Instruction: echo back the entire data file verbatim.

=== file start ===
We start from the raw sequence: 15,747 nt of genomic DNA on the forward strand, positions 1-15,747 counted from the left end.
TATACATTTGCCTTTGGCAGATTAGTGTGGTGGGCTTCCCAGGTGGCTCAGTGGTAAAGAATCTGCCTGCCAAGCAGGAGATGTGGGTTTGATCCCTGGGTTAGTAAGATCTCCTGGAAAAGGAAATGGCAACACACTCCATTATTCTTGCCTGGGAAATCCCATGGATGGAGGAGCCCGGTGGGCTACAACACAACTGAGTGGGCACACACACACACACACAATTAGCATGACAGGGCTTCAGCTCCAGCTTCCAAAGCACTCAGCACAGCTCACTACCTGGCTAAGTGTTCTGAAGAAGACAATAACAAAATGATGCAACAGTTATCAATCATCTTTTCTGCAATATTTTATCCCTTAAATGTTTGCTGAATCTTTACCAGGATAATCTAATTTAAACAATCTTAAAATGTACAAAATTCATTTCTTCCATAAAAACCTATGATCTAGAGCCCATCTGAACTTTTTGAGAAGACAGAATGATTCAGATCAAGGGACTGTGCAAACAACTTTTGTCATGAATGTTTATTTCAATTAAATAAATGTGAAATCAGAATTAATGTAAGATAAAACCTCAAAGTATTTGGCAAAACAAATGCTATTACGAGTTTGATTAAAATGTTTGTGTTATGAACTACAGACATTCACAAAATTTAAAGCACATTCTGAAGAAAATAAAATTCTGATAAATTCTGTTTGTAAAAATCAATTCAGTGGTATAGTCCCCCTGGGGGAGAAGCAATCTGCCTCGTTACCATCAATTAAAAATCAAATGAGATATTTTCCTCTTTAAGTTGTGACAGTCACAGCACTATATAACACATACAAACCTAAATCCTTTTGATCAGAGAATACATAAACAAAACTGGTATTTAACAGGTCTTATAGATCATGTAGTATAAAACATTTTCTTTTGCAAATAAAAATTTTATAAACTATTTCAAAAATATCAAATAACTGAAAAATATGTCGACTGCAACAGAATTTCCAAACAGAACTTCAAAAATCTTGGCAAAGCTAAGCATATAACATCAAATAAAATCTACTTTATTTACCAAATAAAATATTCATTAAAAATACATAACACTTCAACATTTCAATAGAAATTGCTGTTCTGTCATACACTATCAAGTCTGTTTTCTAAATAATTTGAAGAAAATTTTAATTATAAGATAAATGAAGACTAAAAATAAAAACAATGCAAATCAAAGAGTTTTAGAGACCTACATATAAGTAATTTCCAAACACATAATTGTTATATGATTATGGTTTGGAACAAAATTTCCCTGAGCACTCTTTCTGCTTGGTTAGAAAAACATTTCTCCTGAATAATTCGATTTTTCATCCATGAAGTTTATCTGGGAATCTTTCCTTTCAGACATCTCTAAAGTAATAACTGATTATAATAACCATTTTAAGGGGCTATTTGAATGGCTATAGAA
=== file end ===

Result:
We start from the raw sequence: 15,747 nt of genomic DNA on the forward strand, positions 1-15,747 counted from the left end.
TATACATTTGCCTTTGGCAGATTAGTGTGGTGGGCTTCCCAGGTGGCTCAGTGGTAAAGAATCTGCCTGCCAAGCAGGAGATGTGGGTTTGATCCCTGGGTTAGTAAGATCTCCTGGAAAAGGAAATGGCAACACACTCCATTATTCTTGCCTGGGAAATCCCATGGATGGAGGAGCCCGGTGGGCTACAACACAACTGAGTGGGCACACACACACACACACAATTAGCATGACAGGGCTTCAGCTCCAGCTTCCAAAGCACTCAGCACAGCTCACTACCTGGCTAAGTGTTCTGAAGAAGACAATAACAAAATGATGCAACAGTTATCAATCATCTTTTCTGCAATATTTTATCCCTTAAATGTTTGCTGAATCTTTACCAGGATAATCTAATTTAAACAATCTTAAAATGTACAAAATTCATTTCTTCCATAAAAACCTATGATCTAGAGCCCATCTGAACTTTTTGAGAAGACAGAATGATTCAGATCAAGGGACTGTGCAAACAACTTTTGTCATGAATGTTTATTTCAATTAAATAAATGTGAAATCAGAATTAATGTAAGATAAAACCTCAAAGTATTTGGCAAAACAAATGCTATTACGAGTTTGATTAAAATGTTTGTGTTATGAACTACAGACATTCACAAAATTTAAAGCACATTCTGAAGAAAATAAAATTCTGATAAATTCTGTTTGTAAAAATCAATTCAGTGGTATAGTCCCCCTGGGGGAGAAGCAATCTGCCTCGTTACCATCAATTAAAAATCAAATGAGATATTTTCCTCTTTAAGTTGTGACAGTCACAGCACTATATAACACATACAAACCTAAATCCTTTTGATCAGAGAATACATAAACAAAACTGGTATTTAACAGGTCTTATAGATCATGTAGTATAAAACATTTTCTTTTGCAAATAAAAATTTTATAAACTATTTCAAAAATATCAAATAACTGAAAAATATGTCGACTGCAACAGAATTTCCAAACAGAACTTCAAAAATCTTGGCAAAGCTAAGCATATAACATCAAATAAAATCTACTTTATTTACCAAATAAAATATTCATTAAAAATACATAACACTTCAACATTTCAATAGAAATTGCTGTTCTGTCATACACTATCAAGTCTGTTTTCTAAATAATTTGAAGAAAATTTTAATTATAAGATAAATGAAGACTAAAAATAAAAACAATGCAAATCAAAGAGTTTTAGAGACCTACATATAAGTAATTTCCAAACACATAATTGTTATATGATTATGGTTTGGAACAAAATTTCCCTGAGCACTCTTTCTGCTTGGTTAGAAAAACATTTCTCCTGAATAATTCGATTTTTCATCCATGAAGTTTATCTGGGAATCTTTCCTTTCAGACATCTCTAAAGTAATAACTGATTATAATAACCATTTTAAGGGGCTATTTGAATGGCTATAGAA